More on press releases, newsjacking


Last week, Marketing Monday focused on press releases. I ran across a great article with links to several other resources on the topic that I think are helpful in a couple of ways. First, these should give you additional clarity and insight on what news is worthy of the “blanket” press release. Second, and more importantly, these resources give you ideas on how better to package and share your business/non-profit news through a variety of methods.

Robin Samora’s headline about the current state of the press release tells us this is a question with which movers and shakers in the public relations and marketing industries are still wrestling. To me, a definitive answer is less important than the helpful ideas created by exploring the question.

In last Monday’s post, I pointed out that some readers might find my opening thoughts cynical. Check out Mike Butcher’s comments and you might think I was incredibly restrained. A couple of things about his piece: First, he’s very frank and his language is PG-13. Secondly, although his comments are solid and important, keep in mind his “beat” is the worldwide high-tech market. (Butcher is editor-at-large of TechCrunch, and according to the UK’s Daily Telegraph, is one of the 50 most influential Britons in tech today.)

My point? The author is a big deal, but he’s not the editor of your local paper or the business/non-profit reporter. Don’t let his no-nonsense style intimidate you from trying to build a good working relationship with the appropriate media reps in your area.

Last month, I shared a cautionary article from Spokal about newsjacking, which they define as “the process of leveraging trending news to elevate your brand’s message.” The death of musician Prince last week paved the way for hits and misses for a few big brands, and presents a good opportunity to review Sarah Burke’s post.

On the “hit” side was Chevrolet, maker of the legendary Corvette. Overwhelmingly, Prince fans approved of the tribute. Why? “Little Red Corvette” arguably was the song that vaulted Prince into the stratosphere of a music superstar. That direct connection, and the respectful tone of the ad, led fans to give Chevy “permission” to do a little gentle plug for the brand. The ad gave the impression that Chevy was grieving right along with fans.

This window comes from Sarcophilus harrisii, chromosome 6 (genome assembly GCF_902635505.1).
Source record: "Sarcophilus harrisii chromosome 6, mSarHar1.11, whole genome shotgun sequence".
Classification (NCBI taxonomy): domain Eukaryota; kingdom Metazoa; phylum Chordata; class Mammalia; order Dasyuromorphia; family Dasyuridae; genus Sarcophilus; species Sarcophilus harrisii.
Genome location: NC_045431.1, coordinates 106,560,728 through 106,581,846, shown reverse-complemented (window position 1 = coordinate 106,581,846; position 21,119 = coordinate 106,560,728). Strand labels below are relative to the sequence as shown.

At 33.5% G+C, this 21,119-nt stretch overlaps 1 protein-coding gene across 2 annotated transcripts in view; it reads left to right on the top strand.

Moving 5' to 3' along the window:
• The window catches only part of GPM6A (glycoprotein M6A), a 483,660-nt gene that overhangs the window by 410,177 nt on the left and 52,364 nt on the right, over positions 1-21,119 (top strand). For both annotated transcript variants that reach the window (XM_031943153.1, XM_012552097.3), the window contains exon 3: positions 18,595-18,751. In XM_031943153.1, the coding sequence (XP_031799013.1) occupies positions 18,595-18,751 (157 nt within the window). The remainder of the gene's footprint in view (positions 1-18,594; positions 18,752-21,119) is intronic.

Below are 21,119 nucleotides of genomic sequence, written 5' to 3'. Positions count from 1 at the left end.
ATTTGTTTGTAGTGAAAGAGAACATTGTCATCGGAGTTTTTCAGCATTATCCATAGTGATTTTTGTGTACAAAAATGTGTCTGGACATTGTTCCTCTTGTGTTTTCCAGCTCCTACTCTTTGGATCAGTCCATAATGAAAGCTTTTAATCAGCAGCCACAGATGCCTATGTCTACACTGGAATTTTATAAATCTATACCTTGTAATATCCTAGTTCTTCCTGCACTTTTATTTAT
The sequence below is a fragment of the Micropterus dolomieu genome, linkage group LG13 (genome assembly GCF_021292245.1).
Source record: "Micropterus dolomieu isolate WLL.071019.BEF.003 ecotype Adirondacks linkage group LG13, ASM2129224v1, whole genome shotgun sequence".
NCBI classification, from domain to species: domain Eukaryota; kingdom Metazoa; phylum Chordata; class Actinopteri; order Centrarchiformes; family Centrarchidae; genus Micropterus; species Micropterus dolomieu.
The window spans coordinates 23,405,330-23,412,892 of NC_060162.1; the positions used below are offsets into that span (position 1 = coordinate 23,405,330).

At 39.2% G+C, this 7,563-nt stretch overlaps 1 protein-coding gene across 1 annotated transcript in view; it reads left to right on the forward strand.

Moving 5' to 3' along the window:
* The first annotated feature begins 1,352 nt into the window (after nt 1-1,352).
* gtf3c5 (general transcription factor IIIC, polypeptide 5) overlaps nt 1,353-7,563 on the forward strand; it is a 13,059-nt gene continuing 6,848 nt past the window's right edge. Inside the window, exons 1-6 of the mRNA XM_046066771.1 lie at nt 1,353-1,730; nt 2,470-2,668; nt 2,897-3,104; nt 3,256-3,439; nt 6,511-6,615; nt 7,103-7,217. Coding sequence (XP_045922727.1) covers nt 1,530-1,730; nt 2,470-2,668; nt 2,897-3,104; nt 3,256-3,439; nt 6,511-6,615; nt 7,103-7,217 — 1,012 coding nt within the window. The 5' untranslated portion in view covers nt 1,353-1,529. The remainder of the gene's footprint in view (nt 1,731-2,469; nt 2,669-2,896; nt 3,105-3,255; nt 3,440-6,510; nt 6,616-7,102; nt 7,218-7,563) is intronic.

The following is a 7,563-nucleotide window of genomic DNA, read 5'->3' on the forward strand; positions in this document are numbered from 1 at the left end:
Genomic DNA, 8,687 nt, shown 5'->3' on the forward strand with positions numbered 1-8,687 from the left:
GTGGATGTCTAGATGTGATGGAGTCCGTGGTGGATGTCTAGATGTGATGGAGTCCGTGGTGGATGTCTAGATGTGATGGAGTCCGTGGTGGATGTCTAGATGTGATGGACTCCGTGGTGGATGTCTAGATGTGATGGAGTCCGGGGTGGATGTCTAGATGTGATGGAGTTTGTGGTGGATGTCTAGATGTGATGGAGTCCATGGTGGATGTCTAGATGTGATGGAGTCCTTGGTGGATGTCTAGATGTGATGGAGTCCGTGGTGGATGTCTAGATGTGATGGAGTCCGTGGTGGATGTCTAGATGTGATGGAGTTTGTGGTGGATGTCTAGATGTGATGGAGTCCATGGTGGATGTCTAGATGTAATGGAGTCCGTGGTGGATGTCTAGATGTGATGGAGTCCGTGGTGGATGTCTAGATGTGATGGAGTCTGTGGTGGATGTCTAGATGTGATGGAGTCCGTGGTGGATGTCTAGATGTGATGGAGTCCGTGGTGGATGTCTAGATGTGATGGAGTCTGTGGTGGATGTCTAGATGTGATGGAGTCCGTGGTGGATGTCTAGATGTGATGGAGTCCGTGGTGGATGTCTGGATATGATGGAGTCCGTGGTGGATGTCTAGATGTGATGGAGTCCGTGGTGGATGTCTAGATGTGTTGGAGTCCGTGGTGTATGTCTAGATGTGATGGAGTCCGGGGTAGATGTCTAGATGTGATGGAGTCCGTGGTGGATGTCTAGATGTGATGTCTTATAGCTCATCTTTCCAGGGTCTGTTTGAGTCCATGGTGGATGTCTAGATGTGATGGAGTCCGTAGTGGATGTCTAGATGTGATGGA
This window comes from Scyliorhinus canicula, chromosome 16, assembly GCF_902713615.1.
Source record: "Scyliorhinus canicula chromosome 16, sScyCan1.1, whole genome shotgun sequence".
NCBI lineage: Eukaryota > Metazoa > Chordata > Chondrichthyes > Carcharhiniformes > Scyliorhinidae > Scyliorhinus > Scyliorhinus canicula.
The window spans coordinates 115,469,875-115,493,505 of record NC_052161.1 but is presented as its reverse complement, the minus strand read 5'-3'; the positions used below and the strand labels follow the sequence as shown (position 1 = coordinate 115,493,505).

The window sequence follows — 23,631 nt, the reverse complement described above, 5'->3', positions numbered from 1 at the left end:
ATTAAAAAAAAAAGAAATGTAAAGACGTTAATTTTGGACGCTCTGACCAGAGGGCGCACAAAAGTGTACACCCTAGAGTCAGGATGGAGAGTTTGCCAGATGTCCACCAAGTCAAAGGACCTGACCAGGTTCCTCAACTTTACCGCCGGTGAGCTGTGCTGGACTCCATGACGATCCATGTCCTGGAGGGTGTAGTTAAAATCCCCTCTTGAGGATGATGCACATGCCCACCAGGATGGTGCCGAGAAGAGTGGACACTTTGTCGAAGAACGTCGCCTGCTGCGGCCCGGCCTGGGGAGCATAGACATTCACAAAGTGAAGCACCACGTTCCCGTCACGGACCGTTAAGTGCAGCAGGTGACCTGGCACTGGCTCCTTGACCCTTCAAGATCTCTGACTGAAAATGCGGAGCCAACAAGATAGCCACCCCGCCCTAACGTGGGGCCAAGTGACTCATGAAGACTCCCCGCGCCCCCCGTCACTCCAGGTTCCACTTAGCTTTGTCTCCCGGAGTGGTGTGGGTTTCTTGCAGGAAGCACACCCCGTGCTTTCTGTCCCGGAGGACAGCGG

Thumbs down went to Cheerios, and Hamburger Helper, among others, according to a rundown from Adweek. Obviously, The Purple One never wrote songs about either of these products. Adding insult to injury, in my opinion, is that both products are ordinary, even thrifty (dare I say “cheap”?) fare. “Ordinary” is about the last adjective to describe Prince. Both posts are naked attempts to capitalize financially from the death of a celebrity. Even though the companies removed the posts fairly quickly, damage was already done.

The Adweek piece includes several tributes from Minnesota-based companies/concerns. Like Chevy, there’s ownership here because Prince was a lifelong resident of the city and great promoter of the local music scene.

The lesson here is to look, hard, before you leap on a bandwagon pulled by breaking news. Like Chevy, it could work in your favor, but discuss the pros and cons with people you respect before you post. With social media in particular, it’s nearly impossible to un-ring the bell. An Escape key won’t do you much good. If you need some advice, give me a call, I’d love to help.

Soundtrack of a lifetime


“Oh no.”

I said it to the dog, the ether, the universe yesterday, like many people, when checking my Twitter feed.

Prince had died.

I said the same sad, pointless words when I heard about Robin Williams, Phillip Seymour Hoffman, Alan Rickman … and others.

But music is different.

For the most part, when you watch a movie, that’s what you’re doing, watching a movie. Certainly music is, and should be, experienced in the same concentrated and uninterrupted way … but it’s not always like that.